very useful in the identification of atoms of meaning of words. One of
the applications of componential analysis is in the identification of
synonyms, because if two words share atoms of meaning, they are

Ex: John is a bachelor

John is an unmarried man

Componential analysis serves quite well for the analysis of fairly
uncompleted words (nouns, adjectives, some verbs), but there are whole
areas of the vocabulary of the language that don’t lend themselves for
componential analysis.

Barbara Warren makes a distinction between synonyms and variants. She
says that we have synonyms if the words have similar meaning and if they
are interchangeable without affecting meaning in some context or
contexts. Variants are words which have similar meaning but without the
interchangeability in some contexts.

Ex: extending Deep far below; profound the surface.

‘Deep’ and ‘profound’ has always been considered synonyms and it’s true
they are interchangeable but it’s also true that in some contexts one
cannot replace the other.

He had a deep / profound understanding of the matter

This river is deep / profound. They are not interchangeable in this

Ex: Sweet: candy dialectal variants

Decease: pop off stylistic variants

Lady: woman connotative variants

In one context you use one word and in the other you use the other one.

Human 1) lady adult woman 2) female’

The point here is to try and prove that synonyms exist. The result of
this research is quiet distressing. There are no synonyms following
Warren’s definition. What Person did was to scrutinize the use of ‘deep’
and ‘profound’. His research is especially valid because he bases his
research on lexicographic words, corpus data and importance. The wide
range of sources and the number of them is what makes this valid.

The conclusions: ‘Deep’ and ‘profound’ show a difference in
collocability, that is, they tend to collocate with different words.
Deep tends to collocate with words of affection, conviction, feeling,
regret, satisfaction, sorrow… Whereas ‘profound’ tends to collocate with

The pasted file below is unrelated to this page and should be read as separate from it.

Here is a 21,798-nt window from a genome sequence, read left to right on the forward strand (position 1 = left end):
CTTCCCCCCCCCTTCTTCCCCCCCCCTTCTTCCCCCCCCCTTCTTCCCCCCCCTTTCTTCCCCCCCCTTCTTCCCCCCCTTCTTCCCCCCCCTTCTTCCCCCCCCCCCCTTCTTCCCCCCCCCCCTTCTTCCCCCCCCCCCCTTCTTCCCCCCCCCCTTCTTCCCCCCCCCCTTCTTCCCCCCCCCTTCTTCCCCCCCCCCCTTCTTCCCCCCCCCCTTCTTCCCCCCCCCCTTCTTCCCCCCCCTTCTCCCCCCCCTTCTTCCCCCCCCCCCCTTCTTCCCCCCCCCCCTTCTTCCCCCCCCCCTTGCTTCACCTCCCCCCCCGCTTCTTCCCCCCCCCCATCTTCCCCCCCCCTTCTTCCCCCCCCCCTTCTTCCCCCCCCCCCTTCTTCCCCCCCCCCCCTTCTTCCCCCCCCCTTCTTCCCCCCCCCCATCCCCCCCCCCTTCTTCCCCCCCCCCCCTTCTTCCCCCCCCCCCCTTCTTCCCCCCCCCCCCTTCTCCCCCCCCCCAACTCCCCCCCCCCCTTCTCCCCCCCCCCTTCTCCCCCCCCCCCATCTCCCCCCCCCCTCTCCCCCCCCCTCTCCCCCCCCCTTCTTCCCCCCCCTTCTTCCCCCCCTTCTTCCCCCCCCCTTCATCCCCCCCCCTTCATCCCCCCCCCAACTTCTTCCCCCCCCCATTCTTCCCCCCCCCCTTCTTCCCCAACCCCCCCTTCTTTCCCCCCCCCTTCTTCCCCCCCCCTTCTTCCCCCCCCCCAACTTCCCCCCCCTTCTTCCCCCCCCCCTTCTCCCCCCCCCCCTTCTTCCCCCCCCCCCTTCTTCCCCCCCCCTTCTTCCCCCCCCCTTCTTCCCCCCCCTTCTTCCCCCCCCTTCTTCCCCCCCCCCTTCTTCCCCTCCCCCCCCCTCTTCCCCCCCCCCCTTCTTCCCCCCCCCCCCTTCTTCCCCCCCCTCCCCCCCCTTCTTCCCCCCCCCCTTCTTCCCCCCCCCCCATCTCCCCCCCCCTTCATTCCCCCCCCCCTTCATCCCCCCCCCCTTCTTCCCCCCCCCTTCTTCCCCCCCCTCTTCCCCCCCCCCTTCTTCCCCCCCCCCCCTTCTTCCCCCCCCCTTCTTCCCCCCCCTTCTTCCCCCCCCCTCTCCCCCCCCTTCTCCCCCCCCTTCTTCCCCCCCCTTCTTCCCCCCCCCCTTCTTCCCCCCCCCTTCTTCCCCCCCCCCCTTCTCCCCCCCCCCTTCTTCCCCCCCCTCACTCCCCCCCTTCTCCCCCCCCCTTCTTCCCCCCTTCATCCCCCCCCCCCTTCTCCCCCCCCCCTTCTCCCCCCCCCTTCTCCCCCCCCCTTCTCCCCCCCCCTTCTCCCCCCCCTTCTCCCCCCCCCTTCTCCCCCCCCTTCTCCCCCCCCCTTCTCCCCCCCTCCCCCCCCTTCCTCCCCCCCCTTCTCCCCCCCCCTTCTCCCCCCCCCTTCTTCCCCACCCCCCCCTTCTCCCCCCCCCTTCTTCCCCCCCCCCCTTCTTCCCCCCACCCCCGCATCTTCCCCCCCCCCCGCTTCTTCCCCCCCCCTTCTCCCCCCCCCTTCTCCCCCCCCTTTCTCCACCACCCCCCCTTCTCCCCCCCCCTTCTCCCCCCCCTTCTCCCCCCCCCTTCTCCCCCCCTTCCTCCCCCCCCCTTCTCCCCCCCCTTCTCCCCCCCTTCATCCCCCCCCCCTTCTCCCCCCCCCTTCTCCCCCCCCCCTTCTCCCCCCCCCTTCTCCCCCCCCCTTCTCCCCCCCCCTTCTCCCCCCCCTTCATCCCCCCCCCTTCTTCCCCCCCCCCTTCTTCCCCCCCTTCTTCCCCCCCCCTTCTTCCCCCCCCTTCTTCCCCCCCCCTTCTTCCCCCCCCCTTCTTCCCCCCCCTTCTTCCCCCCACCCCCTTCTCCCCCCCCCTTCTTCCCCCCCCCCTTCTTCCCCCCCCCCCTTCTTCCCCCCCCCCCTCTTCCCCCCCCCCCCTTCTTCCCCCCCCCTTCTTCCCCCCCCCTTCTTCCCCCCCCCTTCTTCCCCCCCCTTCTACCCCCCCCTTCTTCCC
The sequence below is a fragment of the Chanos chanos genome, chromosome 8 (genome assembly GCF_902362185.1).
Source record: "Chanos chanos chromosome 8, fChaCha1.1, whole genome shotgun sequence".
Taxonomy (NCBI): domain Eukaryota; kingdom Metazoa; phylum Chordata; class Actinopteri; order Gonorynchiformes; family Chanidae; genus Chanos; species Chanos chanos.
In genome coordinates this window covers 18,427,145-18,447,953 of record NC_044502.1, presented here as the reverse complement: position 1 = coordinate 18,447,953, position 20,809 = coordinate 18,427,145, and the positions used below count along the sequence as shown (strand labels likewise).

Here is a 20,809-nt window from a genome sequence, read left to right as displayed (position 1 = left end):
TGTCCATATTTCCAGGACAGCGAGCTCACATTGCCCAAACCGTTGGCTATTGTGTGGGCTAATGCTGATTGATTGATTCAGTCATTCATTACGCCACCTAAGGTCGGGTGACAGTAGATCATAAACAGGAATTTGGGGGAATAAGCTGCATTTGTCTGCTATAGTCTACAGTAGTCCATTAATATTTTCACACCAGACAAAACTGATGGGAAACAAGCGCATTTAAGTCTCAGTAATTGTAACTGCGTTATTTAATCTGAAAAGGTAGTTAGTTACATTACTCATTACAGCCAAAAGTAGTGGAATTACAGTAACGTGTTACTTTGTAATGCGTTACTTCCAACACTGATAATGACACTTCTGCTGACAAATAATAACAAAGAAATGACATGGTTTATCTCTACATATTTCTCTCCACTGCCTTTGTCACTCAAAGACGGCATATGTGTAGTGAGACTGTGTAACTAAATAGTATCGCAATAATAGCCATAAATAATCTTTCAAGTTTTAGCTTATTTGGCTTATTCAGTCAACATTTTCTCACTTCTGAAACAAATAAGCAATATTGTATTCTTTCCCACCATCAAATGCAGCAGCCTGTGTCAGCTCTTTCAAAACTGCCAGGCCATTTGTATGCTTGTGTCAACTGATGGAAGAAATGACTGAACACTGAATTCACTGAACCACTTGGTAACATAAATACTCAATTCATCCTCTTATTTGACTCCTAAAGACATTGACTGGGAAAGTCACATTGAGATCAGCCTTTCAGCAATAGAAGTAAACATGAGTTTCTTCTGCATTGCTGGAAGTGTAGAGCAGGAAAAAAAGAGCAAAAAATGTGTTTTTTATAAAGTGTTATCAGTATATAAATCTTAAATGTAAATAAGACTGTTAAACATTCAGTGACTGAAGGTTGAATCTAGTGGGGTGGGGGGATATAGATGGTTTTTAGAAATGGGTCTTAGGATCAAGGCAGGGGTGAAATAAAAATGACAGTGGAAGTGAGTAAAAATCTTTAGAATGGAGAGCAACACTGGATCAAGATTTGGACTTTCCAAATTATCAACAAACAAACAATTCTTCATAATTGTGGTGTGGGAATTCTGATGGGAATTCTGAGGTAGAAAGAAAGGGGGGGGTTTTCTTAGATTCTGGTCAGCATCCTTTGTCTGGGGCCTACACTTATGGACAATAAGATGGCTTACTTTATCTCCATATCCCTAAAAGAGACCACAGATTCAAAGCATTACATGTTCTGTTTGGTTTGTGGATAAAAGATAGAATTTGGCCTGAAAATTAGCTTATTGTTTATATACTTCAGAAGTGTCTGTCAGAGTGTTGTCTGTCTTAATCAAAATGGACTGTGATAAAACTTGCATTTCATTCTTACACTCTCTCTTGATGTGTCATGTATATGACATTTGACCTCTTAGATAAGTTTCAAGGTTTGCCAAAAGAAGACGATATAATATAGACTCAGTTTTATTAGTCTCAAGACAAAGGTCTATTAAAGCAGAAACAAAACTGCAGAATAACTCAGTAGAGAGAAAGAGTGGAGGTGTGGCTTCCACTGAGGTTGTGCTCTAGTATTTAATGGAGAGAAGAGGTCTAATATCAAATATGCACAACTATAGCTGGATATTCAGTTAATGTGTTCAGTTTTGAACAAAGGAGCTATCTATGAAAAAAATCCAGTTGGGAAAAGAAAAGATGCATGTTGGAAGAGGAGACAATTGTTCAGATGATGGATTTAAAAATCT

words of difference, distaste, effect, failure, influence… They enter
different collocations because they mean slightly different things. They
specialize in certain areas of meaning and that makes them slightly
different. He also talks about metaphorical status. Metaphorically
speaking, they can mean position on the one hand or quality of depth on
the other. Only ‘deep’ enters for the position metaphor, but the quality
of depth can be expressed by both of them.

Ex: deep structure (profound structure)

He was deep (profound) in thought

It was deep (profound) in the Middle Ages

Deep / profound learning

Deep / profound sleep

Intellectual – emotive dichotomy: ‘deep’ and ‘profound’ tend to relate
respectively to intellectual and emotive words. The idea is that ‘deep’
tends to collocate with emotive nouns, whereas ‘profound’ tends to
collocate with intellectual words.

There is a difference in the degree of depth and intensity of these
words. ‘Profound’ is deeper that ‘deep’. When both are possible, then
there is a distinction.

Ex: He has a deep understanding of the matter (‘pretty good’)

He has a profound understanding of the matter (‘very good’) Maurer D.W.
, High F.C. New Words – Where do they come from and where do they go.
American Speech., 1982.p.171

English words associations give us a very useful way to prove this.
There are nouns whose inherent meaning is superlative. With such a noun
you can only have ‘profound’ because it means deeper.

Ex: profound distaste *deep distaste

Profound repugnance *deep repugnance

Of course in terms of truth-conditions one entails the other one but not
vice versa, that is ‘profound’ includes ‘deep’ but not vice versa.

Ex: His profound insight into human nature has stood the test of

His deep insight into human nature has stood the test of centuries.

His deep insight into human nature has stood the test of centuries. *

His profound insight into human nature has stood the test of centuries